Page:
Differences between young architects' and non-architects' aesthetic evaluation of buildings



Type Article in Periodical
Magazine / Source Frontiers of architectural research
MU Faculty or unit

Faculty of Arts

Doi http://dx.doi.org/10.1016/j.foar.2019.04.001
Keywords Aesthetic preferences; Building aesthetics; Environmental aesthetics; Environmental apperception; Professional opinion shift;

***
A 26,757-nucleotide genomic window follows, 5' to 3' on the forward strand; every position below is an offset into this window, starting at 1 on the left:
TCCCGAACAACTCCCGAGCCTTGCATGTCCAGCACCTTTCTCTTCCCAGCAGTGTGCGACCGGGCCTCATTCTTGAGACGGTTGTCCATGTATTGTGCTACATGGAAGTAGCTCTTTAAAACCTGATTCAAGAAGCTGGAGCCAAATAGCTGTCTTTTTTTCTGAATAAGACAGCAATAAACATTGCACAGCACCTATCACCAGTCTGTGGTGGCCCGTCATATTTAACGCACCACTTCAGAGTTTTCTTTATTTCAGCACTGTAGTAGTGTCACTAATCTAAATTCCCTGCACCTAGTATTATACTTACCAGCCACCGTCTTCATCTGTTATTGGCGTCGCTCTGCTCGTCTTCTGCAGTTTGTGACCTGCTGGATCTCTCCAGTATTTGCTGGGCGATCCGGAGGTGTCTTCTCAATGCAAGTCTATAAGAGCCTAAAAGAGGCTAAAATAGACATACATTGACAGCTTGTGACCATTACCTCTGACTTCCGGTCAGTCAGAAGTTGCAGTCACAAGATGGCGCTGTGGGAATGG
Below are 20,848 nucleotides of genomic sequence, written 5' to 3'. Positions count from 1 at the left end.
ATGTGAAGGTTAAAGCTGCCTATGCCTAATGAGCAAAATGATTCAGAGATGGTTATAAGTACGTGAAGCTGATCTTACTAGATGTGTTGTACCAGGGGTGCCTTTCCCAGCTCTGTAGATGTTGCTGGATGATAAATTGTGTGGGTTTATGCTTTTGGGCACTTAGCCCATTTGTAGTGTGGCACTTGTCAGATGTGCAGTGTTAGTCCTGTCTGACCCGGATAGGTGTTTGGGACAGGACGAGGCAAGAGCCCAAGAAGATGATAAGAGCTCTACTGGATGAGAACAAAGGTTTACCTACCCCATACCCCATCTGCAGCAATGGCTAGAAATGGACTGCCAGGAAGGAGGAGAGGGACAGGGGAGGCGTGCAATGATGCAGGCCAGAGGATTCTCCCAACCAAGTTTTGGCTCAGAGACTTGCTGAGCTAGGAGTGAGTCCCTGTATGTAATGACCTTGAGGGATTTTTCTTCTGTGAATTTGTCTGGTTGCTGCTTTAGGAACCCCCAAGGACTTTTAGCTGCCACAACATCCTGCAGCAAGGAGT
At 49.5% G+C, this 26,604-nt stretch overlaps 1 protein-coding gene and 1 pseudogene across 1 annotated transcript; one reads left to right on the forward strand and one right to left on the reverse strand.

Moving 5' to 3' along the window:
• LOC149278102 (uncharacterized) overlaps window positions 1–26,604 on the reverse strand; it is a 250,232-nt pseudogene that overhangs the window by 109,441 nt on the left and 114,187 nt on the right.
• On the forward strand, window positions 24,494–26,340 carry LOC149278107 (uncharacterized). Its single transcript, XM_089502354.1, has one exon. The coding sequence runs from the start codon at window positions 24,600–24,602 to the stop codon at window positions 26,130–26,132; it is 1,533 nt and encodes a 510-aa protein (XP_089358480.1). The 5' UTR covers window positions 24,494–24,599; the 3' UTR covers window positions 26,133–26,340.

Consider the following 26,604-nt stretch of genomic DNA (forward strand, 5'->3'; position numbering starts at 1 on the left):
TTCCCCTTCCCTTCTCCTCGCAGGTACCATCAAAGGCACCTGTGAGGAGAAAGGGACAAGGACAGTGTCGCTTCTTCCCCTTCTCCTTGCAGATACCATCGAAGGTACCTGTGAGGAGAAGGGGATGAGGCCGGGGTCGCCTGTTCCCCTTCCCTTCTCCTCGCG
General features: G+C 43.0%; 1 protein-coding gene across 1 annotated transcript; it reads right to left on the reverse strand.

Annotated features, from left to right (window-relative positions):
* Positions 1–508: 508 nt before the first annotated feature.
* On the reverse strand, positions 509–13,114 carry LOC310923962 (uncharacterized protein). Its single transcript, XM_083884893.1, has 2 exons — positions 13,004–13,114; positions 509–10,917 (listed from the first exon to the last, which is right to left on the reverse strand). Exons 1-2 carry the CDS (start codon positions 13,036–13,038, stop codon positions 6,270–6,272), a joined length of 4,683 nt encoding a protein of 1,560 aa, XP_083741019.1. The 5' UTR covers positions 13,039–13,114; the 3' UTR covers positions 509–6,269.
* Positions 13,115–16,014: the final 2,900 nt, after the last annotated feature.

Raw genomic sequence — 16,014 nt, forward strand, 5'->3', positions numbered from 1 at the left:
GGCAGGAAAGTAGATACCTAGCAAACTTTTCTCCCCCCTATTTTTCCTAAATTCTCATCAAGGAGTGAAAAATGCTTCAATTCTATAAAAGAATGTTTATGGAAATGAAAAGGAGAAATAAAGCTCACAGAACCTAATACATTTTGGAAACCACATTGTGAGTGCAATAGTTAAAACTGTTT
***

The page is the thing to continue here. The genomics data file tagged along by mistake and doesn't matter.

Description Previous studies showed significant differences between expert architects and laypeople in aesthetic evaluations of buildings. However, studies exploring the aesthetic preferences of architecture students are lacking. The present study focused on a population of students and young architects to explore the aesthetic opinion shift within architectural careers. This study was intended to be a conceptual replication of the study of Brown and Gifford (2001) in a Central European context. A total of 109 participants (21–28 years old) evaluated 40 randomized pictures of houses to detect whether non-architecture undergraduates and fresh graduates of architecture would express different aesthetic preferences compared with their peers from the general population. The study also examined whether laypersons can predict the preferences of architects, and vice versa. Results show a trend that is contrary to the original research, that is, young architects and laypeople did not significantly differ in their aesthetic evaluations of the given stimuli. Analyses revealed high prediction ability in young architects and their non-architect peers. Moreover, the existing professional experience of young architects had no influence on the accuracy of their estimations. Findings suggest that the professional shift in architects’ expertise is obscured at an early career stage, as revealed in their aesthetic preferences.